My dear friend Ian is what you might call a mustard connoisseur: His pantry is always full of a variety of expensive pretzel mustards from Europe gifted to him by his aunt, and his condiment shelf in the refrigerator always has at least three different kinds of mustard. Classic Dijon, spicy horseradish, fiery wasabi, or rustic stone-ground—you name it, he’s got it.
All I knew for sure is that Ian needed some homemade mustard, and that I was going to produce it. Plus, I love little canning projects like this, and it’s another way for me to check items off my “Need to Make” list.
Lucky for me and you, making mustard is a cinch, and if you don’t want to can it, you can simply refrigerate it until you’re ready to use it—about a month, maybe more.
I love the bright bourbon flavor of this mustard, but feel free to substitute another liquor if you’d like. As a Kentucky girl, bourbon whiskey always has a place on my shelf, but you might prefer Jack Daniel’s over Maker’s Mark. No matter what liquor you choose, this “stone-ground” version is sure to please the mustard lover in your life.
Bourbon Brown Sugar Mustard
This recipe is adapted from Oktoberfest Beer Mustard in The Ball Complete Book of Home Preserving. I originally found it on the Food in Jars blog. Yields about 3 cups. See below for alternative options for this recipe. Click here to download a printable copy of this recipe.
1 cup bourbon
½ cup filtered water
1 cup brown mustard seeds
½ cup cider vinegar
6 Tbs. dry mustard powder (ground yellow mustard seed)
½ cup lightly packed brown sugar
1 tsp salt
1. Combine bourbon, water and mustard seed in a small bowl. Mix to wet all seeds, and then allow to steep until nearly all of the liquid is absorbed, about 4 hours, or overnight. Alternatively, heat bourbon, water and seeds until mixture just comes to a boil; remove from heat and steep for about 2 hours.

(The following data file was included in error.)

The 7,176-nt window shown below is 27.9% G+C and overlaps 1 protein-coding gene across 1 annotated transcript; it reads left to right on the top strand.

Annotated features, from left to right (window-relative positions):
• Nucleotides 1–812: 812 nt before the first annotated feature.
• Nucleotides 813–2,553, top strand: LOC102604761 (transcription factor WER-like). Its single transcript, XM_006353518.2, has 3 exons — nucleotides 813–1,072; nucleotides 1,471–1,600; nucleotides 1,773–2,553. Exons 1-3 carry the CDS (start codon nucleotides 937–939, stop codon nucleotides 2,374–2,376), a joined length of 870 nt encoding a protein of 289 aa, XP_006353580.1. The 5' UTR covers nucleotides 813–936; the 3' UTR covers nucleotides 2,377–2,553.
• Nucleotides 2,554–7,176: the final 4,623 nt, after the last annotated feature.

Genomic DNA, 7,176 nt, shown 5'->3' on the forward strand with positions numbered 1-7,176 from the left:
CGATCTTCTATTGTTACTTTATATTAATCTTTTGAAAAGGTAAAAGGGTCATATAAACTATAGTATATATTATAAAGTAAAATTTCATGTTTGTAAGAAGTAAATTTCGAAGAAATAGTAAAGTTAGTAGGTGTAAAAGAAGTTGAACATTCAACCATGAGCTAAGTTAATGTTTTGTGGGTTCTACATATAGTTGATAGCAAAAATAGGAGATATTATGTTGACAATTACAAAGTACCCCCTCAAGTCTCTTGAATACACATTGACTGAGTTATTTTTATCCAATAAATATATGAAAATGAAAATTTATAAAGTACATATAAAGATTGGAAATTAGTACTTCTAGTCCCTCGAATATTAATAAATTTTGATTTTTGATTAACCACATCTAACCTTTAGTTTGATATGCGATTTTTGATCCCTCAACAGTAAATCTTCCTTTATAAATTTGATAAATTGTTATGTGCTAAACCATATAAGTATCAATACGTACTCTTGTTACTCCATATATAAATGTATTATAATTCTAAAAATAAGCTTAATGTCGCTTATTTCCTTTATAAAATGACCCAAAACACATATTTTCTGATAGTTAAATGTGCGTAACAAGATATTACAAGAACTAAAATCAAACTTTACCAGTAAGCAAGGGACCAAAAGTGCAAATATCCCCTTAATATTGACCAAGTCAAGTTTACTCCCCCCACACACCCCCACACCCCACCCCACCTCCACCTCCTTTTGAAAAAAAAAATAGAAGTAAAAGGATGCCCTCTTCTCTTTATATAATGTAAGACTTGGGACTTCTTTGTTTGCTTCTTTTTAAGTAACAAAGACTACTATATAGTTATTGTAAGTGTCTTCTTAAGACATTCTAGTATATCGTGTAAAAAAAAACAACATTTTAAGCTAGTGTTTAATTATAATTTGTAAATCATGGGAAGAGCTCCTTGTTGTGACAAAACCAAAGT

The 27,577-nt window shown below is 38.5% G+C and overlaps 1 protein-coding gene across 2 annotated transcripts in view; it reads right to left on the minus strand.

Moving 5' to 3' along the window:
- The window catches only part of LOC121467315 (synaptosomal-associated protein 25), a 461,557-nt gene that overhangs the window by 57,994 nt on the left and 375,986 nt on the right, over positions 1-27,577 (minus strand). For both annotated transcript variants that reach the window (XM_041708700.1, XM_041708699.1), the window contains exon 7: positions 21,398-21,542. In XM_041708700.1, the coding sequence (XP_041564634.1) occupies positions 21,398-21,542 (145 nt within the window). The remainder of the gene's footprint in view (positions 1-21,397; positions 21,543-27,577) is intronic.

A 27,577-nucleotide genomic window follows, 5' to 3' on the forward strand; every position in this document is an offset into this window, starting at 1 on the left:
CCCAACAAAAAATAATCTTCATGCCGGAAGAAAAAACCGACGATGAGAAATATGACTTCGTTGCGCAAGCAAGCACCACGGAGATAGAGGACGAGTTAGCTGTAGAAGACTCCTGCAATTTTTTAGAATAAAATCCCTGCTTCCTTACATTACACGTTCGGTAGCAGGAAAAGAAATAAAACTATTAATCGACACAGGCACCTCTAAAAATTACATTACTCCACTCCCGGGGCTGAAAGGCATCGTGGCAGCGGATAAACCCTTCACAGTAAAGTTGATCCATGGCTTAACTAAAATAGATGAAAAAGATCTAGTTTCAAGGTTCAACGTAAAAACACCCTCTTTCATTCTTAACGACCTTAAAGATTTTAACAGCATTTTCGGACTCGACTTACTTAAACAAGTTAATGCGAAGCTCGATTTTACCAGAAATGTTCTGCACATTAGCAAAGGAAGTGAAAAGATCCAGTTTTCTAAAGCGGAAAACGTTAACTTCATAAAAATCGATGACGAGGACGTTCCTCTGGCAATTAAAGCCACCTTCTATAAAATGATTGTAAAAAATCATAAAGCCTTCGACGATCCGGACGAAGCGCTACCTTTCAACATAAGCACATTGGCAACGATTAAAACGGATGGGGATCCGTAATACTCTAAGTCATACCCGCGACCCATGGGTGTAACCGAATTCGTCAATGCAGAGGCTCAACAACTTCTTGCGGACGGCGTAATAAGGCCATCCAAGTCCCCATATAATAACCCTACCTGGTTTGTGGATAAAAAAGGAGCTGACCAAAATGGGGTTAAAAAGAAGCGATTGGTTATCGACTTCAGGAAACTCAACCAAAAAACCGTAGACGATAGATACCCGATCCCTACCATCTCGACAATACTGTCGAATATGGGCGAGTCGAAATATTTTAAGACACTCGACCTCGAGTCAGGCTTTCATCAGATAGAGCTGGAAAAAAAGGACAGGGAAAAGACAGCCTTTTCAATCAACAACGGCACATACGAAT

2. Prepare canner, jars & lids.
3. Transfer soaked seeds to the bowl of a food processor; process until smooth, or leave grainy, as you prefer (my mini Cuisinart will not get the mustard entirely smooth). Add vinegar, mustard powder, sugar, and salt and process briefly to mix. Transfer to a medium saucepan.
4. Over medium heat, stirring constantly, bring mustard to a boil; continue to boil mustard until it reduces to your desired thickness, remembering that it will thicken further upon cooling (I cooked mine for about 3 minutes). Taste and adjust seasonings (add additional water if you need to tinker with the flavor and the mustard is getting too thick).
5. Fill hot jars to a generous ¼-inch headspace (more like ½-inch), tamping down the mustard into the jar. Thoroughly bubble by passing the handle of a wooden spoon along the edges and middle of the jar. Wipe rims, affix lids and process in a boiling water bath for 10 minutes. Allow to rest for 5 minutes in the hot water prior to removing from the canner.
1. This is very bourbon-y in a good way, but the flavor comes shining through. Use liquor you like, and consider substituting ½ cup of water for ½ cup of bourbon if you would like a milder bourbon flavor.
2. Honey, or maple syrup, both seem like a nice substitutes for the brown sugar, for a change of pace (or a local sweetener); I would start with ¼ cup and work up from there.
Uncanned mustard should last at least a month, if not longer, in the fridge. Canned, store in a cool, dark spot for up to one year.